Have you seen those t-shirts that say Don’t Make Me Kill You In My Novel! or something similar? I can’t help smiling every time I see one of those, because for a writer, it’s the ultimate threat. Well, a threat with one’s tongue firmly in cheek, so not really very scary. If you know anything about writers at all, you know that our characters generally walk into our heads with their own identities that have very little to do with real people in our lives. Every now and then, though, I do wish I could write a character just for killing him off, because someone in real life has behaved very badly.
This past week, for instance. A reader in Germany got his hands on a copy of Charlaine Harris’ newest book, Dead Ever After. It’s the latest and last in the Sookie Stackhouse series, with a street date of May 7th. When a book has a street date, the bookstores are not contractually allowed to sell their stock any earlier than that date. Trouble is that booksellers are human and sometimes mistakes are made. The rumor is that this reader bought his copy at a bookstore that wasn’t properly observing the street date. Okay, so he got his book early, oh well. Except that he didn’t like the ending, and decided to show his displeasure by posting the ending of the book online. Word spread like wildfire, and the book was spoiled it for a whole lot of readers. Ms. Harris immediately went to her Facebook page and asked that people please not continue sharing the spoilage. She’d have been well within her rights as a Southern woman to pitch a hissy the likes of which has not been seen since Scarlett O’Hara, but she kept her cool. Her post was polite and calm. And what did she get in return?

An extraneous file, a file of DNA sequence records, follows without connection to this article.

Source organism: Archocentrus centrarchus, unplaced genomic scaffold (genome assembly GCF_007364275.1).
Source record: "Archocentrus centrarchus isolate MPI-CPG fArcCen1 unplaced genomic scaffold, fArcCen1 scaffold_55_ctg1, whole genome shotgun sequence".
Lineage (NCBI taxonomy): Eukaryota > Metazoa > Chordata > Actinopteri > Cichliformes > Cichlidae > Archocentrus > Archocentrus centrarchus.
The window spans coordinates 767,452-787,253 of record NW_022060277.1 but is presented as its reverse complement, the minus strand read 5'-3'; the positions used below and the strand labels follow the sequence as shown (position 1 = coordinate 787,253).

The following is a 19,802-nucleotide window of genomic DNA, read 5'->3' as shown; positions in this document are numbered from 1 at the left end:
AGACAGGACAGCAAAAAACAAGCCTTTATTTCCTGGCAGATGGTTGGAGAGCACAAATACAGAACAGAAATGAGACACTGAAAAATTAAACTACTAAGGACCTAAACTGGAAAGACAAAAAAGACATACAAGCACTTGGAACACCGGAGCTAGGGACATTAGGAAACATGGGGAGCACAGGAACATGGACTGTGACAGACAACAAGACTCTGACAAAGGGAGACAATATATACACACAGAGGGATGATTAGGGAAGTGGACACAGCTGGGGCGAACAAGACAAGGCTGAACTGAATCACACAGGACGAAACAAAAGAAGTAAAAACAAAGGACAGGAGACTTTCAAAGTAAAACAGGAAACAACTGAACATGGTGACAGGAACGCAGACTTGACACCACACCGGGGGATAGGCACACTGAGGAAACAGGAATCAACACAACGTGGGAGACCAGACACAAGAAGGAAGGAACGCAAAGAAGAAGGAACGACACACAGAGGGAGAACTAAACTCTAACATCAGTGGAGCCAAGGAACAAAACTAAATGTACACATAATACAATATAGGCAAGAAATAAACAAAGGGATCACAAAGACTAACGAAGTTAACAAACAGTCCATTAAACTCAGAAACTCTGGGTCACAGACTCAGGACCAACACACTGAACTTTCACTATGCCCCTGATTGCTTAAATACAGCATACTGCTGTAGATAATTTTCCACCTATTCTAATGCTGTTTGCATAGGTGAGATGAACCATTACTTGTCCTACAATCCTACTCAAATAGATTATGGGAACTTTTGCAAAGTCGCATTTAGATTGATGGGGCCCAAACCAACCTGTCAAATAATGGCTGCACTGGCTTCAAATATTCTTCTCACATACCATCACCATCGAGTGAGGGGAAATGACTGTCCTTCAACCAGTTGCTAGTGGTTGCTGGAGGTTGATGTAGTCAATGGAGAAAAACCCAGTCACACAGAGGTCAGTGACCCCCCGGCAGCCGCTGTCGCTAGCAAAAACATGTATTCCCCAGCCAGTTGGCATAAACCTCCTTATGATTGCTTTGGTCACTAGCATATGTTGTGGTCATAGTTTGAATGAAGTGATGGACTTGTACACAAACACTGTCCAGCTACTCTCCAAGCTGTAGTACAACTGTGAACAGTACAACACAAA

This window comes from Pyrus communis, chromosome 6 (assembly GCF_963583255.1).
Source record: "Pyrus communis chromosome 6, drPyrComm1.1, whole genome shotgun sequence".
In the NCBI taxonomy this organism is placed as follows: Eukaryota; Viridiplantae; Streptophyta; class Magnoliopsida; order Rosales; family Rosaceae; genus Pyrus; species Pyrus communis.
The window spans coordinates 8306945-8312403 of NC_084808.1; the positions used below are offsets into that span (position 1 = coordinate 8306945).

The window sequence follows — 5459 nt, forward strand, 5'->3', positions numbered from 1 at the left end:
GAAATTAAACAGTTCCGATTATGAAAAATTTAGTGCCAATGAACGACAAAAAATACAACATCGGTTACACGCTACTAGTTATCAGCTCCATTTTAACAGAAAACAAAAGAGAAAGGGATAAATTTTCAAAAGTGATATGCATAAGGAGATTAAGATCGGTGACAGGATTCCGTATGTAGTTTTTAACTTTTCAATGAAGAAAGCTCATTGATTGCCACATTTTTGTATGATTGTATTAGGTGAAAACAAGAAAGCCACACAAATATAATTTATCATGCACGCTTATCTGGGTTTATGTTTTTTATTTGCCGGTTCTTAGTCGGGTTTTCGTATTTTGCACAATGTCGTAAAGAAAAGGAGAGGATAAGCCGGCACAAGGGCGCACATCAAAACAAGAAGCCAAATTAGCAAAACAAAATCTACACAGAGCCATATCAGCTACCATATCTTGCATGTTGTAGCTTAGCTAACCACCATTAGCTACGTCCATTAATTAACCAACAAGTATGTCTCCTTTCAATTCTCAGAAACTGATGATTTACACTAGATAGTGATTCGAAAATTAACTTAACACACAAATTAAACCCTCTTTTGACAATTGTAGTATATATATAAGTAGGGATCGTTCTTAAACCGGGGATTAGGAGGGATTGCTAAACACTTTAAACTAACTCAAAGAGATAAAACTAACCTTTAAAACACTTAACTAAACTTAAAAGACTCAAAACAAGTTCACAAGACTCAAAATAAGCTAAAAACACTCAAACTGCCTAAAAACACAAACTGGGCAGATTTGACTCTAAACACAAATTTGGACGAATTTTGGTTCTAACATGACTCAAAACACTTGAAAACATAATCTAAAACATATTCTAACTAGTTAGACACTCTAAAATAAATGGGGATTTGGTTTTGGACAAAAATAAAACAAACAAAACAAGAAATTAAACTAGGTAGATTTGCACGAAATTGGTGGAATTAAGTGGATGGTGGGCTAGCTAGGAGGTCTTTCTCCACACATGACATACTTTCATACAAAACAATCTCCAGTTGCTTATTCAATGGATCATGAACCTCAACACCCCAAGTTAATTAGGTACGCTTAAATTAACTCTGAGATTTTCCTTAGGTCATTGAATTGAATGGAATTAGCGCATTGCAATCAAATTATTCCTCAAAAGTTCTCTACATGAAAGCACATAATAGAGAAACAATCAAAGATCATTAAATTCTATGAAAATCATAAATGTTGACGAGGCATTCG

Screeching fans declaring that her ending was wrong and that she’d cheated them and they were headed right to Amazon to cancel their preorders blah blah blah blah. The things some people said absolutely blew me away with their rudeness. She’s even received threats, although I’m happy to say I never saw those. What drove me craziest were the people who claimed Sookie belonged to them because they’d made Ms Harris a success, and accused Ms Harris of mistreating their Sookie.
But it’s not just readers who misbehave. About two weeks ago, Hugh Howey, author of the Wool series, which was originally self-published on Amazon, posted an ugly rant called “The Bitch from WorldCon.” The rant was about a woman he met who was dismissive of self-publishing. Instead of recounting the tale in a mature fashion, Howey used words like “bitch”, “broad” and “she-devil”, and described her as being a high-functioning autistic. Fortunately, the SF/F community responded, letting him know he’d done wrong, and he took the post down. He also apologized twice (the first time being one of those “fine, I guess I’m sorry” sort of things that don’t satisfy anyone.)
It doesn’t matter whether you’re a reader or a writer, you can make your point without threats, insults or hate speech. Remember that someone is always listening. And if that someone happens to be a writer, especially one who’s at that moment hunting for just the right character to murder in her next novel, be nice. You don’t want to someday pick up your favorite author’s latest book and read that there’s a character with your name who’s been drowned in a vat of peanut butter.